Be alert for safety hazards

Officials are urging the public to be alert to health and safety hazards caused by high water levels

As the flooding emergency in the Central Okanagan approaches the one-month mark, officials are urging the public to be alert to a variety of health and safety hazards caused by high water levels.

Wind gusts up to 25 kilometres an hour this afternoon and evening, combined with unprecedented lake levels, will test fortifications in low-lying areas of the Central Okanagan.

Okanagan Lake is 16 centimetres higher than it was during the last wind event on May 24, so protective measures need to be adjusted accordingly.

Residents and visitors are also asked during this state of emergency to stay out of flooded neighbourhoods so that residents and emergency crews can properly do their work. Impacted properties are for local traffic only.

Residents in flooded properties with electrical service still in operation should be alert to the danger and exercise extreme caution.

Parents are also asked to keep children out of dirty shallow water to prevent any health risks posed by standing water.

Emergency officials are asking residents and visitors to find wake-free options to enjoy Okanagan Lake in the weeks ahead. A lot of time and energy has gone into sandbagging vulnerable areas, and respectful operation of watercraft is urged so that boat wakes do not damage protection or cause flooding of lakeshore properties.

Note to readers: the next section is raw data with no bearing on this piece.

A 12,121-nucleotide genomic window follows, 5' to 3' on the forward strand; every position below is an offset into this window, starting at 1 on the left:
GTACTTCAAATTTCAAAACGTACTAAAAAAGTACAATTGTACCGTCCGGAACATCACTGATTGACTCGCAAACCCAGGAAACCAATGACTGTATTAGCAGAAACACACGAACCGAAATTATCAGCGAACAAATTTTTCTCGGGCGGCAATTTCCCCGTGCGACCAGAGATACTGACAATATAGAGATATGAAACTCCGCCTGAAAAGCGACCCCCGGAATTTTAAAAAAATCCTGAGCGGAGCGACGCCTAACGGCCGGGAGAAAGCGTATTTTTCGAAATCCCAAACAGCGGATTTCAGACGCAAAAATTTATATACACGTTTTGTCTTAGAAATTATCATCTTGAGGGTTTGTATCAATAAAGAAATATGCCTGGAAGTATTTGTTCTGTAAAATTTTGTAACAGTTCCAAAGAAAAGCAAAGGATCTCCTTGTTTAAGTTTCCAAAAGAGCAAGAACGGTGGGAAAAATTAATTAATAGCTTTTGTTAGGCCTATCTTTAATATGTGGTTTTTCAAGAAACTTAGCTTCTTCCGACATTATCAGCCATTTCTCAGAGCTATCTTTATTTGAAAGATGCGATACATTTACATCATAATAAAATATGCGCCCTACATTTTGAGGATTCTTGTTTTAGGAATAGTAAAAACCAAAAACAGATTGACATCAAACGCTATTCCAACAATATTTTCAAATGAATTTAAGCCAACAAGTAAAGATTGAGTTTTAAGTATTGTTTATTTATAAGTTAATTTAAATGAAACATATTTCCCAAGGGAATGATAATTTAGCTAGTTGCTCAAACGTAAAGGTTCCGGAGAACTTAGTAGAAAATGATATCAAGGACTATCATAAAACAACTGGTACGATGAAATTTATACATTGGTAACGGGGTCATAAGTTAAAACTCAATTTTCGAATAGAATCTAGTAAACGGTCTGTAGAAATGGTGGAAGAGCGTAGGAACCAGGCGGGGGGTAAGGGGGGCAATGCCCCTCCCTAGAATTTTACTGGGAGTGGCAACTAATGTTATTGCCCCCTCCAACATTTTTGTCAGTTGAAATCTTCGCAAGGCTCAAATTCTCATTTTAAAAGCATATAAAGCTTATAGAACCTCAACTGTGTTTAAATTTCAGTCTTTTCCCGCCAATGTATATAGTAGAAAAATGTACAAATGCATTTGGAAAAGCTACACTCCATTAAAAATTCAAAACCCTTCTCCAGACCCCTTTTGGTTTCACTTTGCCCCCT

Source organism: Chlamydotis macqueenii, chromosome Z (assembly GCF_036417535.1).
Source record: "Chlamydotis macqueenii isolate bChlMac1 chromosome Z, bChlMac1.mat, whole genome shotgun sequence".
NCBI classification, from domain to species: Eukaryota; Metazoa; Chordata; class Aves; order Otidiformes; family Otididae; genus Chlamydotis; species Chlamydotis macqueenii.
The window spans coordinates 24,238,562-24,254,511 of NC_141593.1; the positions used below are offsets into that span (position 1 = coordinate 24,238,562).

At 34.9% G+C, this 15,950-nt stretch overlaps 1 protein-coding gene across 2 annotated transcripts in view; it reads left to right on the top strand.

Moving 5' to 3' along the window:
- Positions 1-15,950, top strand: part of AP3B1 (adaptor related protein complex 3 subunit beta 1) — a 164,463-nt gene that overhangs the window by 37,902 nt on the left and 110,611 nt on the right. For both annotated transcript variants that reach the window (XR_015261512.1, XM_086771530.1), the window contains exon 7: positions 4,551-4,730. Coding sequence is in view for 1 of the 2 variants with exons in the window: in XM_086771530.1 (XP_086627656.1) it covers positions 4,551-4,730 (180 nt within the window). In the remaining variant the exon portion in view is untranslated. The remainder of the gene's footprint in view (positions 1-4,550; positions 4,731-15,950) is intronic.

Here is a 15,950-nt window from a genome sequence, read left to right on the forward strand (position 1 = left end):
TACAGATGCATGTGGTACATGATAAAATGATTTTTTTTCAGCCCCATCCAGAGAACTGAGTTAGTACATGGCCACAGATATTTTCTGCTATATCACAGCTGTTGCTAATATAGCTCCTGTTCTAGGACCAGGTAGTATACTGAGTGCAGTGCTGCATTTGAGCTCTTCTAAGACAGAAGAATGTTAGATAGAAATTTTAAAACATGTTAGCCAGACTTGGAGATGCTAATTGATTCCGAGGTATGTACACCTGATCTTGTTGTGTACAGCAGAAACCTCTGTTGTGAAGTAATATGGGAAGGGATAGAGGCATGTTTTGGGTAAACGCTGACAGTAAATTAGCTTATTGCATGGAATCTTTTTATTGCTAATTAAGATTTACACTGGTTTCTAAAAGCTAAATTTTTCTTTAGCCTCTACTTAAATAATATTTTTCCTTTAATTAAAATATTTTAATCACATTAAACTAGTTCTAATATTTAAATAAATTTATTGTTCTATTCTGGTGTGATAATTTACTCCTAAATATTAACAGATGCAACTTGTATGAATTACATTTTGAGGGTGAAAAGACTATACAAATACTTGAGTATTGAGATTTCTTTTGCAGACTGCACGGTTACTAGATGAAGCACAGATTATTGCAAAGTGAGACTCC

Boaters also need to be cautious about wood debris floating under the surface of the lake, along with submerged infrastructure.

People are also asked to stay off the bladder dams, gabion cages and sandbags deployed along beaches and creeks.

Environment Canada reported Okanagan Lake reached 343.11 metres at 7 a.m. on May 30 – a two-centimetre rise since May 29 at 7 a.m. when the lake level was reported as 343.08 m.

The flow of Mission Creek is expected to increase over the next few days with the recent hot weather and rain in the forecast. The creek was flowing at 65 cubic-metres-a-second last night and is expected to stay at that rate for the next day or two.

Crews have bolstered protection measures between Lakeshore Bridge and the mouth of Okanagan Lake. Residents living along Mission Creek, especially those closer to the lake, are urged to reinforce the flood protection around their properties, due to increasing lake levels and potential for back water effect.

All evacuation alerts and orders remain in effect. Check out the map and search by address to determine if an area is under alert or order, or to find the closest sand and sandbag locations.

The most up to date lake levels can be found on the Government of Canada’s website. The increase of lake levels being reported out by various agencies will depend on what time period is being used to report out on.

Residents are reminded that this is a weather driven event and things will continue to evolve with the weather. A sudden change in weather could increase the risk of flooding.